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Most of the largest health plans in the U.S. generally provide “fair access” to 19 treatments for a handful of serious diseases, although transparent coverage information is often lacking for some medicines, a new analysis found.

Almost uniformly, the 18 health plans and benefit managers examined make the medications available fairly when judged on three criteria: prescriber restrictions, eligibility based on clinical data, and step therapy, which requires patients to try other medicines before an insurer will approve a prescription.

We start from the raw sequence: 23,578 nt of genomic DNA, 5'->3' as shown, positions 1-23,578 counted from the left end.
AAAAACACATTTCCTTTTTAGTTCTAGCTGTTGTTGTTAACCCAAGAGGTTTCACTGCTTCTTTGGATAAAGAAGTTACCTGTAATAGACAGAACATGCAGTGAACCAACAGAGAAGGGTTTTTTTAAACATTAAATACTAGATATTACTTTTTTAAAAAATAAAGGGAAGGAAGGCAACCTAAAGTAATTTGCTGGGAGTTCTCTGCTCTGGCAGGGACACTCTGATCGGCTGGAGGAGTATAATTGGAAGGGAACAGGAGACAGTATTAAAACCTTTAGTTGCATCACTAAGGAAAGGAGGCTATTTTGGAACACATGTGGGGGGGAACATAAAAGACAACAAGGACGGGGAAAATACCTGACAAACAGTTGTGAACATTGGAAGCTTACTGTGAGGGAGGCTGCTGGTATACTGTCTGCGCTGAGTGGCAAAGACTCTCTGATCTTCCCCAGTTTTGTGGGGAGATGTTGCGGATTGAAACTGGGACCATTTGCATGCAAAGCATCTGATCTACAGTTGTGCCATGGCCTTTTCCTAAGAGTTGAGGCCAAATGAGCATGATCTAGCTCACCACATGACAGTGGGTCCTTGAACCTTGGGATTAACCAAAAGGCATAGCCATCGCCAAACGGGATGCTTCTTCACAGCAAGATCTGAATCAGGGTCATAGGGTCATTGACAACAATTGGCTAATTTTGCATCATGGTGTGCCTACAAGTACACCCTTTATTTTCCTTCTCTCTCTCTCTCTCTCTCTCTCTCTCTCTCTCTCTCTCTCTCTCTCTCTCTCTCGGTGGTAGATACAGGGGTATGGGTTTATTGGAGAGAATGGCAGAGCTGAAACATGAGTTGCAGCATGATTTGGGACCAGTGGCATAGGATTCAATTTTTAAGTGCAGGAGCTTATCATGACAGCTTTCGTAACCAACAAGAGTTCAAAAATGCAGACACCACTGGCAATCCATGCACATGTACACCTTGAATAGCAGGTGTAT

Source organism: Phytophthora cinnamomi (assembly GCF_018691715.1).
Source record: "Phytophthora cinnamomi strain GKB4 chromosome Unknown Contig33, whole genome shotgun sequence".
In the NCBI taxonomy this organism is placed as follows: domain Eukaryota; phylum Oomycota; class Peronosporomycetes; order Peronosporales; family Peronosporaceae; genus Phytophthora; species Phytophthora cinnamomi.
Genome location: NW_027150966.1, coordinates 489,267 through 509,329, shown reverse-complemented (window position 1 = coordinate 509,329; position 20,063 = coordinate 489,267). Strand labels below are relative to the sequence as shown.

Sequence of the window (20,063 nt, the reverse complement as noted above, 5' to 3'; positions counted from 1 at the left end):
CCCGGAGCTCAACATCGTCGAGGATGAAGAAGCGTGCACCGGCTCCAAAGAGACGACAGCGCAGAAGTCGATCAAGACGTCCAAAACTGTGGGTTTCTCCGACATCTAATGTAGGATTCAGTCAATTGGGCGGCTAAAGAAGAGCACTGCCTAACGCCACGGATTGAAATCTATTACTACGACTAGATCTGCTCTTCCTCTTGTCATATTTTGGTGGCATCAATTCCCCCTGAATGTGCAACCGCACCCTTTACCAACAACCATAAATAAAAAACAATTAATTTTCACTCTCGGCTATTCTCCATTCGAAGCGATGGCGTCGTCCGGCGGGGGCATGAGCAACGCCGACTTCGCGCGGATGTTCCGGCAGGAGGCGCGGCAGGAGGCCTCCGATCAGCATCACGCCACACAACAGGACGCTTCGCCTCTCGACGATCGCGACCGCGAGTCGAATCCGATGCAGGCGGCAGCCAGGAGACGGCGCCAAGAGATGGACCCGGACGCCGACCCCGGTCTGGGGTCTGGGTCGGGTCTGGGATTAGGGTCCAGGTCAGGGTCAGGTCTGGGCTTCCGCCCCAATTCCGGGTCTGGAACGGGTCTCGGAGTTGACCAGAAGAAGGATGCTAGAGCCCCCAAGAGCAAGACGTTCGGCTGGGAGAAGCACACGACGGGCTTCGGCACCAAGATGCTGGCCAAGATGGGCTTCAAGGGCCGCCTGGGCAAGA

However, the plans did not score quite as well on a fourth criteria: cost sharing, which is the portion of expenses paid by insured individuals. Although there is a caveat worth noting: This particular metric was determined based on a smaller subset of just six medicines that were deemed to be fairly priced based on a cost-effectiveness assessment.

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